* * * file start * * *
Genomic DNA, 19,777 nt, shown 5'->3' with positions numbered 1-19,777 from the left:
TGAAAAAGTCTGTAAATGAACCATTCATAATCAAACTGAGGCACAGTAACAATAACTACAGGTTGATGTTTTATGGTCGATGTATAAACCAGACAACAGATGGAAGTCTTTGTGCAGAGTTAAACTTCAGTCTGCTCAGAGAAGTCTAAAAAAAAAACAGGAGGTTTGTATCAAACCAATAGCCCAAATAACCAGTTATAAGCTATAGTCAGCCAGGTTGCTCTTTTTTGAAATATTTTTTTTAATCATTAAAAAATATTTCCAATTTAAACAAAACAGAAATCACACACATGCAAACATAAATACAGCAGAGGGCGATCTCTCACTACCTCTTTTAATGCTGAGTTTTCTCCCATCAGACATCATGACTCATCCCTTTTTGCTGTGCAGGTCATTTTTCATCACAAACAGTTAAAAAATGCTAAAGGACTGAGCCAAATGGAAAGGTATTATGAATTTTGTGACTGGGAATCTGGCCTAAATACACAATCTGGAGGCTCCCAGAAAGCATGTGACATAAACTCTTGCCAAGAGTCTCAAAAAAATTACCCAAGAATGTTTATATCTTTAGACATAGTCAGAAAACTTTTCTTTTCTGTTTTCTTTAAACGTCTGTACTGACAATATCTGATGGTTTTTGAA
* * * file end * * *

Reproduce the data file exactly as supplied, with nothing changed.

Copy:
Genomic DNA, 19,777 nt, shown 5'->3' with positions numbered 1-19,777 from the left:
TGAAAAAGTCTGTAAATGAACCATTCATAATCAAACTGAGGCACAGTAACAATAACTACAGGTTGATGTTTTATGGTCGATGTATAAACCAGACAACAGATGGAAGTCTTTGTGCAGAGTTAAACTTCAGTCTGCTCAGAGAAGTCTAAAAAAAAAACAGGAGGTTTGTATCAAACCAATAGCCCAAATAACCAGTTATAAGCTATAGTCAGCCAGGTTGCTCTTTTTTGAAATATTTTTTTTAATCATTAAAAAATATTTCCAATTTAAACAAAACAGAAATCACACACATGCAAACATAAATACAGCAGAGGGCGATCTCTCACTACCTCTTTTAATGCTGAGTTTTCTCCCATCAGACATCATGACTCATCCCTTTTTGCTGTGCAGGTCATTTTTCATCACAAACAGTTAAAAAATGCTAAAGGACTGAGCCAAATGGAAAGGTATTATGAATTTTGTGACTGGGAATCTGGCCTAAATACACAATCTGGAGGCTCCCAGAAAGCATGTGACATAAACTCTTGCCAAGAGTCTCAAAAAAATTACCCAAGAATGTTTATATCTTTAGACATAGTCAGAAAACTTTTCTTTTCTGTTTTCTTTAAACGTCTGTACTGACAATATCTGATGGTTTTTGAA